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Just as with the Gulf oil spill – where BP, government spokesmen and mainstream talking heads spewed happy talk about how “benign” the dispersants were and how all the oil had disappeared – there is now an avalanche of statements that the radiation is at “safe” doses for everyone outside of the immediate vicinity of Fukushima.

For example, Japanese government call-in advice lines are telling people to simply rinse off any produce covered with radioactive dust.

Ann Coulter claims that radiation is good for you

It is not very confidence-inspiring that:

EPA officials, however, refused to answer questions or make staff members available to explain the exact location and number of monitors, or the levels of radiation, if any, being recorded at existing monitors in California.

Or that the EPA has pulled 8 of its 18 radiation monitors in California, Oregon and Washington because (by implication) they are giving readings which seem too high.

What Levels of Radiation Are Being Released?

So what levels of radiation are being released at Fukushima?

New Scientist reports that the radioactive fallout from Japan is approaching Chernobyl levels:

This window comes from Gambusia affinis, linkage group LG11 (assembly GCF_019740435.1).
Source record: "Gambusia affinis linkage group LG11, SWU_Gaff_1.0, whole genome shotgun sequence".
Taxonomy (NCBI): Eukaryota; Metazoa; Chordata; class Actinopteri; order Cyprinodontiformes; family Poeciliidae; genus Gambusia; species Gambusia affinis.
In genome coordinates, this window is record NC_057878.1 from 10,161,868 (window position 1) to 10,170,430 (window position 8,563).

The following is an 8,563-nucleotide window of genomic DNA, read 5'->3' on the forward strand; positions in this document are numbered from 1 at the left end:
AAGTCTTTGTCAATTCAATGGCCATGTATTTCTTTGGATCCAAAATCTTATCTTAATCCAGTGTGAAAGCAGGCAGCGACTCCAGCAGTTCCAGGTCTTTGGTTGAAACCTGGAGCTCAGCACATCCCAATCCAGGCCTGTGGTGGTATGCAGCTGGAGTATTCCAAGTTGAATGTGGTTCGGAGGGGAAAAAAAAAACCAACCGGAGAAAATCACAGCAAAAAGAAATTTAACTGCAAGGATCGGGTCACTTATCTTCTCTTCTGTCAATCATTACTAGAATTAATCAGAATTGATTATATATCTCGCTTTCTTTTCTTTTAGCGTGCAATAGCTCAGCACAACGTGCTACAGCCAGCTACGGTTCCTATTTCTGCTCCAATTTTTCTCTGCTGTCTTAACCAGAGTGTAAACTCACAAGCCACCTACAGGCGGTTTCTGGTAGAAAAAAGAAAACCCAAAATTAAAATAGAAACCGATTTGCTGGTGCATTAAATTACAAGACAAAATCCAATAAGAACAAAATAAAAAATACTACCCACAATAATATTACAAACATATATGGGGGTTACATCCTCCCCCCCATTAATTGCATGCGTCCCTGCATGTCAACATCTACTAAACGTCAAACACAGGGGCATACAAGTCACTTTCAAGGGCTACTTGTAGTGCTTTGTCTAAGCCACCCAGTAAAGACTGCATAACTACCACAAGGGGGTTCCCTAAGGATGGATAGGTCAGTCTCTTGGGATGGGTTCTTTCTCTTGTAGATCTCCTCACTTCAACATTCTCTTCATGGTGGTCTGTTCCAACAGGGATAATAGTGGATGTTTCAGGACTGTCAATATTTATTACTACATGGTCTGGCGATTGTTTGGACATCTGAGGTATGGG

Japan’s damaged nuclear plant in Fukushima has been emitting radioactive iodine and caesium at levels approaching those seen in the aftermath of the Chernobyl accident in 1986. Austrian researchers have used a worldwide network of radiation detectors – designed to spot clandestine nuclear bomb tests – to show that iodine-131 is being released at daily levels 73 per cent of those seen after the 1986 disaster. The daily amount of caesium-137 released from Fukushima Daiichi is around 60 per cent of the amount released from Chernobyl.

Tyler Durden points out that – when you consider the fact that the amount of Caesium-137 released at Fukushima in the first 3-4 days of the crisis amounted to 50% that released by Chernobyl over 10 days – the real run rate of the radiation released at Fukushima is now about 120-150% the figure released by the Chernobyl explosion.